Prevalence of risk factors for urinary incontinence in women with type 2 diabetes and impaired fasting glucose: findings from the National Health and Nutrition Examination Survey (NHANES) 2001-2002, by J.S. Brown and colleagues. Diabetes Care 29:1307–1312, 2006.
What is the problem and what is known about it so far?
The chances of having urinary incontinence, or poor bladder control, is much higher in women who have diabetes than in women who don’t have diabetes. There have not been many studies on whether women with pre-diabetes, or impaired fasting glucose that can lead to diabetes, also have a higher chance of having urinary incontinence.
Why did the researchers do this particular study?
The researchers wanted to find out how much more likely it is for a woman with type 2 diabetes or pre-diabetes to develop poor bladder control, and they also wanted to find out which risk factors may be behind this.
Who was studied?
The 2001-2002 National Health and Nutrition Examination Survey (NHANES) measured glucose levels and got information about diabetes and urinary incontinence from 1,461 women who were 20 years old or older.
How was the study done?
The women were tested for diabetes and impaired fasting glucose. The women reported how long they had diabetes, whether they used oral diabetes drugs, whether they used insulin, whether they had been diagnosed with diabetes complications, such as eye damage or nerve damage. The women also reported whether they have ever had bladder control problems and how often.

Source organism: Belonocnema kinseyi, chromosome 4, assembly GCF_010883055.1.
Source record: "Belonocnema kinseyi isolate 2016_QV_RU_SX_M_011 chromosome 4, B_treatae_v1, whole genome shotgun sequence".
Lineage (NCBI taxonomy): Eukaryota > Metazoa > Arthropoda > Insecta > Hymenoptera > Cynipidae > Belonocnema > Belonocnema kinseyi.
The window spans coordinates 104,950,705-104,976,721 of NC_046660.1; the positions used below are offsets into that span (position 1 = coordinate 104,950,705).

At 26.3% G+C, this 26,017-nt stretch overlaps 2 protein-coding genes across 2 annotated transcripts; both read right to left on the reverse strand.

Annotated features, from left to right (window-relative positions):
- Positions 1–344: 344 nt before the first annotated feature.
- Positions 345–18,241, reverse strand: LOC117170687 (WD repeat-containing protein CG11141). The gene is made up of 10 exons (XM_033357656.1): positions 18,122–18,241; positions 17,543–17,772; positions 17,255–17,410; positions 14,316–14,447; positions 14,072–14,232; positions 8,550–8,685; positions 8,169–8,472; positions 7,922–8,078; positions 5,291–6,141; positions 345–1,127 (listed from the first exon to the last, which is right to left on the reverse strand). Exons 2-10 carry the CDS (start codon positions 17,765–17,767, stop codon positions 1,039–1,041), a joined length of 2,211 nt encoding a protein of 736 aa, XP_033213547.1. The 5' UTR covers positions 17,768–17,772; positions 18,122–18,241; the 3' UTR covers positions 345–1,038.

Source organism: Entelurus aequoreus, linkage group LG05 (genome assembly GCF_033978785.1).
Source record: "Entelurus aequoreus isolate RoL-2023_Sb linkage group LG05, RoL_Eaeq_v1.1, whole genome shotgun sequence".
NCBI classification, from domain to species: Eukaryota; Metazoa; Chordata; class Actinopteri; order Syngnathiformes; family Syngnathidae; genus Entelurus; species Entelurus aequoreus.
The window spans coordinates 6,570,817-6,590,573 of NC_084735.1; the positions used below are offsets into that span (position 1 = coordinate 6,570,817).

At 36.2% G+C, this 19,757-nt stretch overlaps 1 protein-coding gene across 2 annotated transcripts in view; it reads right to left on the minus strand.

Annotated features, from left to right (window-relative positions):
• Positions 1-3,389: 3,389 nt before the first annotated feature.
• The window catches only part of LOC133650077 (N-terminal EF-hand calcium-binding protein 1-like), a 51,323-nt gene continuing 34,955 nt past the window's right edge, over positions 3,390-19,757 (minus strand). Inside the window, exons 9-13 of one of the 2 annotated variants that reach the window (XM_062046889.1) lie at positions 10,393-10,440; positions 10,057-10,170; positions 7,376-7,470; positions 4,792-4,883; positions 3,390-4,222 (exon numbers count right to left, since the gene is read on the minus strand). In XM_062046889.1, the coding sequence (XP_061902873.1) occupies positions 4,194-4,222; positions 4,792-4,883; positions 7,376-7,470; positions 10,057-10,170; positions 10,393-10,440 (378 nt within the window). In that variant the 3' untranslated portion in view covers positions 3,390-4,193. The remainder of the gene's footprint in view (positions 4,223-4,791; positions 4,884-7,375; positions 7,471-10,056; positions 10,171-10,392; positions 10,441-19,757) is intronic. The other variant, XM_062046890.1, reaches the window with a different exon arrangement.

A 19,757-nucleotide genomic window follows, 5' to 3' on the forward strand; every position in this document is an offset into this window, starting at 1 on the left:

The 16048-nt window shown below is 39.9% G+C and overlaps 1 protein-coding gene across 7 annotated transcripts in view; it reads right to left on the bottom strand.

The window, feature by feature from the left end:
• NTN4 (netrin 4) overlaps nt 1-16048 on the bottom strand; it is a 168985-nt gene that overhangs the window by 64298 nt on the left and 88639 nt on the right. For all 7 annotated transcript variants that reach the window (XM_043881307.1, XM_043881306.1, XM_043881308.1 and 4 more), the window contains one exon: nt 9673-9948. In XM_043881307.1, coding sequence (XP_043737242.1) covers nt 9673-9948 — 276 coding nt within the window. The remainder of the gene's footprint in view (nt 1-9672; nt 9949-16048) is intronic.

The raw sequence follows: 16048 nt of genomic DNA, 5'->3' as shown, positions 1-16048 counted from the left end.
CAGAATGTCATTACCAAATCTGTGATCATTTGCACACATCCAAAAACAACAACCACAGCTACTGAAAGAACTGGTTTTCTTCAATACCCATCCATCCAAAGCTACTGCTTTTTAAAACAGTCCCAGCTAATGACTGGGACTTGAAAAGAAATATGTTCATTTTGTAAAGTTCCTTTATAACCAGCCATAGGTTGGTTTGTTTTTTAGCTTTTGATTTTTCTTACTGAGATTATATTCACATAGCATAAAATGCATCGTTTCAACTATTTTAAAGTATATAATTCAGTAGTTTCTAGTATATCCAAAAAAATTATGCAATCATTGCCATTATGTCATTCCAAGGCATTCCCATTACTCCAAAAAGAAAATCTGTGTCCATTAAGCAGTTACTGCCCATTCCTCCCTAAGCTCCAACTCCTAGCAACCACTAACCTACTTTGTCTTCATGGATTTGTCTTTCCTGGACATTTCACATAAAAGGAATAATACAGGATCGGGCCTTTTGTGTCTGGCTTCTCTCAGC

What did the researchers find?
The researchers found that women with diabetes and women with impaired fasting glucose had bladder control problems more often. One out of three women reported having urinary incontinence at least once a week.
Having microvascular complications (complications that affect small blood vessels), such as nerve damage, eye damage, and kidney damage, increase the risk of developing urinary incontinence. Having high blood glucose levels and being overweight were also found to be risk factors.
What were the limitations of the study?
The main limitation of this study is that the researchers only used one measurement of blood glucose to determine diabetes or impaired fasting glucose instead of using two tests taken on two separate days. So some women might have been misclassified as having diabetes or impaired fasting glucose.
What are the implications of the study?
Doctors do not always check for urinary incontinence. Doctors should be alert to urinary incontinence during a patient visit so that they can recommend ways to help make it better. Diagnosing urinary incontinence as a diabetes complication might help women make healthy lifestyle changes to prevent this problem and other diabetes-related problems.